Student Government Association has lofty goals for the semester. Collegian file photo.
ALLIE MCKIBBEN | STAFF REPORTER | email@example.com
Cade Chezem, Student Government Association president, delivered the state of the student body address during SGA’s weekly meeting. He reviewed the list of accomplishments the SGA was responsible for, which include the donation of half the cost for the new Dawg ride van, providing menstrual products in women’s bathrooms throughout campus and providing students with snacks and hot chocolate during finals week.
Chezem has been having meetings with Butler University President James Danko, Vice President of Student Affairs Frank Ross, as well as the Board of Trustees, where he gives weekly updates and engages in conversation about student life on campus.
This semester, Chezem said he wants to continue working towards his goals of improving student life, revitalization and holding the university accountable.
This semester’s plans
Chezem is aware his presidency is coming to a close; however, he still continues to be an active leader in SGA.
“We have less than 100 days left in office, and it’s kind of scary to me,” Chezem said. “But we had a retreat [on Jan. 21], and I wanted to make sure that we are all on the same page of what we’ve done and where we’re going.”
One project that Chezem is pursuing is the revamping of Atherton Union. Chezem said that he explored other student unions at multiple Indianapolis colleges, and noticed the variety of activities and resources their students have access to — such as study rooms, lounge rooms, game rooms and restaurants. He wants to utilize empty spaces in Atherton for more student spaces to make Atherton a more active student union. Chezem stated that he aims to turn the former commuter lounge into a game room with a pool and ping pong table.
Chezem also said that beyond providing services for students, Atherton needs to be redecorated to create an atmosphere that is more welcoming to students.
“If you’ve ever noticed when you walk in Atherton, you don’t see pictures of students, you don’t see pictures of the Diversity Center, the organizations and the civic engagement happenings on campus,” Chezem said. “We want to bring in some different art and some pictures and images of students doing what they love to do on campus, so it feels like their space.”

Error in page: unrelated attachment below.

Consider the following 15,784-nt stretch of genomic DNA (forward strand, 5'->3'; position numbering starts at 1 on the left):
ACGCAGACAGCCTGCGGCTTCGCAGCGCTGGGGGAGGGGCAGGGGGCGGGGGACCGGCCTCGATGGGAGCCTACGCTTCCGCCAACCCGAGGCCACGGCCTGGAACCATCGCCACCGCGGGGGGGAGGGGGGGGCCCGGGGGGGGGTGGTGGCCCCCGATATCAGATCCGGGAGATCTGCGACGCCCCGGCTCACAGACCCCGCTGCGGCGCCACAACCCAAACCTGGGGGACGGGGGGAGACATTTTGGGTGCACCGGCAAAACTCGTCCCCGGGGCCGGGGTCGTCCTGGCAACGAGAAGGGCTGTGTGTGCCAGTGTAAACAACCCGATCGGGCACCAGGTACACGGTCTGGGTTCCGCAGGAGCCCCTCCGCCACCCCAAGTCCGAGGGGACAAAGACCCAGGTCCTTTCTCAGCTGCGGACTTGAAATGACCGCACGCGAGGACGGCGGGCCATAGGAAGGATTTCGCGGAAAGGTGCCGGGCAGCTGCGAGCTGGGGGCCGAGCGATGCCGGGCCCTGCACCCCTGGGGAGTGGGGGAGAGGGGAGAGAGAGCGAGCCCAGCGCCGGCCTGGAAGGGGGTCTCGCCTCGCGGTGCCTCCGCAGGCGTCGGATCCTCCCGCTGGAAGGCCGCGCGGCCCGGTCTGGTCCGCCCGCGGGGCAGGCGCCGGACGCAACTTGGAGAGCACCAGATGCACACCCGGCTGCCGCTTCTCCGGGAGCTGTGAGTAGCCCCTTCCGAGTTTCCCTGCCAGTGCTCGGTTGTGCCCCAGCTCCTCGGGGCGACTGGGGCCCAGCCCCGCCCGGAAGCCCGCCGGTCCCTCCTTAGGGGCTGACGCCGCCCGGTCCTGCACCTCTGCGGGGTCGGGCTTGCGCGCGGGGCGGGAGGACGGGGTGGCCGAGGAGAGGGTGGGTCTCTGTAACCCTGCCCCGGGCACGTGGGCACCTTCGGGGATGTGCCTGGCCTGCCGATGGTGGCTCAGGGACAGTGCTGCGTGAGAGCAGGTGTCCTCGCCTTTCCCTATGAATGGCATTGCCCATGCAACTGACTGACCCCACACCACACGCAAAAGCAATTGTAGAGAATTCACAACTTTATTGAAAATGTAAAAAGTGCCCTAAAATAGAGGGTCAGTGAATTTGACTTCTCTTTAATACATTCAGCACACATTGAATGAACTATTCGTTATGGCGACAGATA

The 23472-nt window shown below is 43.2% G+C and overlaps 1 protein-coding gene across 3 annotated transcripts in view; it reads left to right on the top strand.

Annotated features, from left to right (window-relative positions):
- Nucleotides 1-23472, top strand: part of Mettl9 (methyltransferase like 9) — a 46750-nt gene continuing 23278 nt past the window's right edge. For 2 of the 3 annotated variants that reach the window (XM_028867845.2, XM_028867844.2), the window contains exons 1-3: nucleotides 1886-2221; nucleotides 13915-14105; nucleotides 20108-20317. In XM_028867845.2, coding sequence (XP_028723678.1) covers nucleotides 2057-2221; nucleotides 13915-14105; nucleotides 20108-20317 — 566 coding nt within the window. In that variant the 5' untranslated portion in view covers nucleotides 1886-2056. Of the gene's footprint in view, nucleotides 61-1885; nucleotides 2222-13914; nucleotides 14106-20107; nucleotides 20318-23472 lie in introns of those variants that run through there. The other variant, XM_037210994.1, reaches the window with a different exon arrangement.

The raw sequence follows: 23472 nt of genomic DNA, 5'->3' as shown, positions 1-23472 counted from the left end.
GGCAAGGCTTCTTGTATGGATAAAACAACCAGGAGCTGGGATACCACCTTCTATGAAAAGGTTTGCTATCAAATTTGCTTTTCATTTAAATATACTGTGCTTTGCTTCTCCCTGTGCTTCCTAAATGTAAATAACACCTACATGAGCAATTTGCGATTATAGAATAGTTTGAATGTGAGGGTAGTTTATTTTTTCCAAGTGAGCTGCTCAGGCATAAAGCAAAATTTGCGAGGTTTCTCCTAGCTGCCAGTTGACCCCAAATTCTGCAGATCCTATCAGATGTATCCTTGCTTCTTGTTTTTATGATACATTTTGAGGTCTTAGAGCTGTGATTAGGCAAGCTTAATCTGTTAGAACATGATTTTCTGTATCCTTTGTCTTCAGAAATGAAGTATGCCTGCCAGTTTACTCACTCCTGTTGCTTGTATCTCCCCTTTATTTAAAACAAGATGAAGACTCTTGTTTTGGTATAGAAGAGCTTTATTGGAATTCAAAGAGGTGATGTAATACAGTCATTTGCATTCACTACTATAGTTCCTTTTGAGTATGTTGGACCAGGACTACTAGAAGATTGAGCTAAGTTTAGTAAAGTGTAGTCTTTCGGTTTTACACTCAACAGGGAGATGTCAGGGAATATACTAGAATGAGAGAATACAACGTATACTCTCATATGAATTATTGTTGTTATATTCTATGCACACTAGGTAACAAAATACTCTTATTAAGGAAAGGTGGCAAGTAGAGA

Beyond Butler’s campus, SGA also plans to continue helping the Indianapolis community. Tomi Clark, a senior health sciences major and director of student engagement, wants to continue partnering with different organizations in Indianapolis to contribute resources that would benefit individuals outside of the Butler bubble. Clark is arranging a fundraiser with Indy Humane on Valentine’s Day where SGA will host rescue animals on campus for students to play with, as well as hosting a donation drive for the shelter.
One thing Chezem aims to continue addressing is the stigma surrounding SGA and elitism. He said that he hopes having face-to-face conversations with students will ease tensions.
“[The elitist stigma] has been something that for four years on campus that I’ve heard about,” Chezem said. “My goal is the more we’re reaching out to students, the more we’re having sit down conversations with students, the more we’re having tabling events, then it’s not scary to come get a free cookie.”
Yet, Chezem said that progress only starts with free items. He then wants to transition into more opportunities for student feedback.